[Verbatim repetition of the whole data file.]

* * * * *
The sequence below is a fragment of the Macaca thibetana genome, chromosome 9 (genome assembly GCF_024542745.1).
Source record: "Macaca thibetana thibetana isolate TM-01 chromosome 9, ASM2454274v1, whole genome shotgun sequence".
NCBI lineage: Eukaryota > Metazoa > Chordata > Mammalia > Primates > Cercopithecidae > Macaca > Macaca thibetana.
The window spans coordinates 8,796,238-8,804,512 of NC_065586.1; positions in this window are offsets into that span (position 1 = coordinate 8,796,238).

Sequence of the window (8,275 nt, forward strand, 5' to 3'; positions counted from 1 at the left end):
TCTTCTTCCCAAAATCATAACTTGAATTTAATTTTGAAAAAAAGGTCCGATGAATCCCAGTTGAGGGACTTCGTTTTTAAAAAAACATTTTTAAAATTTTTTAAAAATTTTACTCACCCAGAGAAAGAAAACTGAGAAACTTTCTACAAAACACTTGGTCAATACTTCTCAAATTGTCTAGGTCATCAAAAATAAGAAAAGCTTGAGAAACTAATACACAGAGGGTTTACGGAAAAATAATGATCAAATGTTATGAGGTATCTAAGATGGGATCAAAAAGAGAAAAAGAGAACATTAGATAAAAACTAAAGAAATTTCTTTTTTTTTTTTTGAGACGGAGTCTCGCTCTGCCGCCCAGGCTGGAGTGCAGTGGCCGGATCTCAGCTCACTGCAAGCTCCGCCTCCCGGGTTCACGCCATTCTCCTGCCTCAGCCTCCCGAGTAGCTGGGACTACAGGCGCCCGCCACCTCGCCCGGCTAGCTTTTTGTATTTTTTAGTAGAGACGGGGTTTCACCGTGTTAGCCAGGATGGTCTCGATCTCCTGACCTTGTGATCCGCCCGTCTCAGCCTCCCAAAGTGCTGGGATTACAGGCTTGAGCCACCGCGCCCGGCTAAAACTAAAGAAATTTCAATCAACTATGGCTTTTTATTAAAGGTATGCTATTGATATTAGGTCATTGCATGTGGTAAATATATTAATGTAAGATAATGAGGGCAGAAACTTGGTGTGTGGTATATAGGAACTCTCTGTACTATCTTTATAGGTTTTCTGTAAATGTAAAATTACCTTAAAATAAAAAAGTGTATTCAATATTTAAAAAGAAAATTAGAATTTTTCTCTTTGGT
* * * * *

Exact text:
The sequence below is a fragment of the Macaca thibetana genome, chromosome 9 (genome assembly GCF_024542745.1).
Source record: "Macaca thibetana thibetana isolate TM-01 chromosome 9, ASM2454274v1, whole genome shotgun sequence".
NCBI lineage: Eukaryota > Metazoa > Chordata > Mammalia > Primates > Cercopithecidae > Macaca > Macaca thibetana.
The window spans coordinates 8,796,238-8,804,512 of NC_065586.1; positions in this window are offsets into that span (position 1 = coordinate 8,796,238).

Sequence of the window (8,275 nt, forward strand, 5' to 3'; positions counted from 1 at the left end):
TCTTCTTCCCAAAATCATAACTTGAATTTAATTTTGAAAAAAAGGTCCGATGAATCCCAGTTGAGGGACTTCGTTTTTAAAAAAACATTTTTAAAATTTTTTAAAAATTTTACTCACCCAGAGAAAGAAAACTGAGAAACTTTCTACAAAACACTTGGTCAATACTTCTCAAATTGTCTAGGTCATCAAAAATAAGAAAAGCTTGAGAAACTAATACACAGAGGGTTTACGGAAAAATAATGATCAAATGTTATGAGGTATCTAAGATGGGATCAAAAAGAGAAAAAGAGAACATTAGATAAAAACTAAAGAAATTTCTTTTTTTTTTTTTGAGACGGAGTCTCGCTCTGCCGCCCAGGCTGGAGTGCAGTGGCCGGATCTCAGCTCACTGCAAGCTCCGCCTCCCGGGTTCACGCCATTCTCCTGCCTCAGCCTCCCGAGTAGCTGGGACTACAGGCGCCCGCCACCTCGCCCGGCTAGCTTTTTGTATTTTTTAGTAGAGACGGGGTTTCACCGTGTTAGCCAGGATGGTCTCGATCTCCTGACCTTGTGATCCGCCCGTCTCAGCCTCCCAAAGTGCTGGGATTACAGGCTTGAGCCACCGCGCCCGGCTAAAACTAAAGAAATTTCAATCAACTATGGCTTTTTATTAAAGGTATGCTATTGATATTAGGTCATTGCATGTGGTAAATATATTAATGTAAGATAATGAGGGCAGAAACTTGGTGTGTGGTATATAGGAACTCTCTGTACTATCTTTATAGGTTTTCTGTAAATGTAAAATTACCTTAAAATAAAAAAGTGTATTCAATATTTAAAAAGAAAATTAGAATTTTTCTCTTTGGT